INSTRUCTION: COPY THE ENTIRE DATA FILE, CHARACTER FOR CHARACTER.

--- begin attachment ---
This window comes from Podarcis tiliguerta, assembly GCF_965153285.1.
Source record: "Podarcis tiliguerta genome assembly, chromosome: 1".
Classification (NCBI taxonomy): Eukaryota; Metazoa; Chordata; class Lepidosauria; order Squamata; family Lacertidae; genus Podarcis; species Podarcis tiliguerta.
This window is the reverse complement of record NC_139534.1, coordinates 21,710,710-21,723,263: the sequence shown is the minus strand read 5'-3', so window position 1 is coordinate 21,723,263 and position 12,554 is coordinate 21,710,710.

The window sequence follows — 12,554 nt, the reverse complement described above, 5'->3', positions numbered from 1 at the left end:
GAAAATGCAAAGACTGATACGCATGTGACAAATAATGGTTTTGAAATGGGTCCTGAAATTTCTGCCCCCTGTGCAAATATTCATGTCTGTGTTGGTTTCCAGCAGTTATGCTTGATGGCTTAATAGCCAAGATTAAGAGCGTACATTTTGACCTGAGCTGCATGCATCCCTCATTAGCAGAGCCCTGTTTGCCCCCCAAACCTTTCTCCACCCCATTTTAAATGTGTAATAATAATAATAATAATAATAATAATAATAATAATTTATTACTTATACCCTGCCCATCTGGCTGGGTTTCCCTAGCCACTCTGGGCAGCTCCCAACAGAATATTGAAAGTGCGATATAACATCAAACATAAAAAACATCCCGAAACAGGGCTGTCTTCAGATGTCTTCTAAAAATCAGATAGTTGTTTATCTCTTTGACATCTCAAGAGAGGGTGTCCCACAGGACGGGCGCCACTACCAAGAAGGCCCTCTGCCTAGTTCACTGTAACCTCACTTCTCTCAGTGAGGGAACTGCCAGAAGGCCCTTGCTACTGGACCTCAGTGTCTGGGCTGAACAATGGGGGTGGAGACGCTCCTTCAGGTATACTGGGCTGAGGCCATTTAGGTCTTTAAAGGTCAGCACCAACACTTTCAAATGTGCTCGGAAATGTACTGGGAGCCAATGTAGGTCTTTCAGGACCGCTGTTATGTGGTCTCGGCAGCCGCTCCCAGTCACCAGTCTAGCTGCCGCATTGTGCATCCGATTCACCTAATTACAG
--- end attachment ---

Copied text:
This window comes from Podarcis tiliguerta, assembly GCF_965153285.1.
Source record: "Podarcis tiliguerta genome assembly, chromosome: 1".
Classification (NCBI taxonomy): Eukaryota; Metazoa; Chordata; class Lepidosauria; order Squamata; family Lacertidae; genus Podarcis; species Podarcis tiliguerta.
This window is the reverse complement of record NC_139534.1, coordinates 21,710,710-21,723,263: the sequence shown is the minus strand read 5'-3', so window position 1 is coordinate 21,723,263 and position 12,554 is coordinate 21,710,710.

The window sequence follows — 12,554 nt, the reverse complement described above, 5'->3', positions numbered from 1 at the left end:
GAAAATGCAAAGACTGATACGCATGTGACAAATAATGGTTTTGAAATGGGTCCTGAAATTTCTGCCCCCTGTGCAAATATTCATGTCTGTGTTGGTTTCCAGCAGTTATGCTTGATGGCTTAATAGCCAAGATTAAGAGCGTACATTTTGACCTGAGCTGCATGCATCCCTCATTAGCAGAGCCCTGTTTGCCCCCCAAACCTTTCTCCACCCCATTTTAAATGTGTAATAATAATAATAATAATAATAATAATAATAATAATTTATTACTTATACCCTGCCCATCTGGCTGGGTTTCCCTAGCCACTCTGGGCAGCTCCCAACAGAATATTGAAAGTGCGATATAACATCAAACATAAAAAACATCCCGAAACAGGGCTGTCTTCAGATGTCTTCTAAAAATCAGATAGTTGTTTATCTCTTTGACATCTCAAGAGAGGGTGTCCCACAGGACGGGCGCCACTACCAAGAAGGCCCTCTGCCTAGTTCACTGTAACCTCACTTCTCTCAGTGAGGGAACTGCCAGAAGGCCCTTGCTACTGGACCTCAGTGTCTGGGCTGAACAATGGGGGTGGAGACGCTCCTTCAGGTATACTGGGCTGAGGCCATTTAGGTCTTTAAAGGTCAGCACCAACACTTTCAAATGTGCTCGGAAATGTACTGGGAGCCAATGTAGGTCTTTCAGGACCGCTGTTATGTGGTCTCGGCAGCCGCTCCCAGTCACCAGTCTAGCTGCCGCATTGTGCATCCGATTCACCTAATTACAG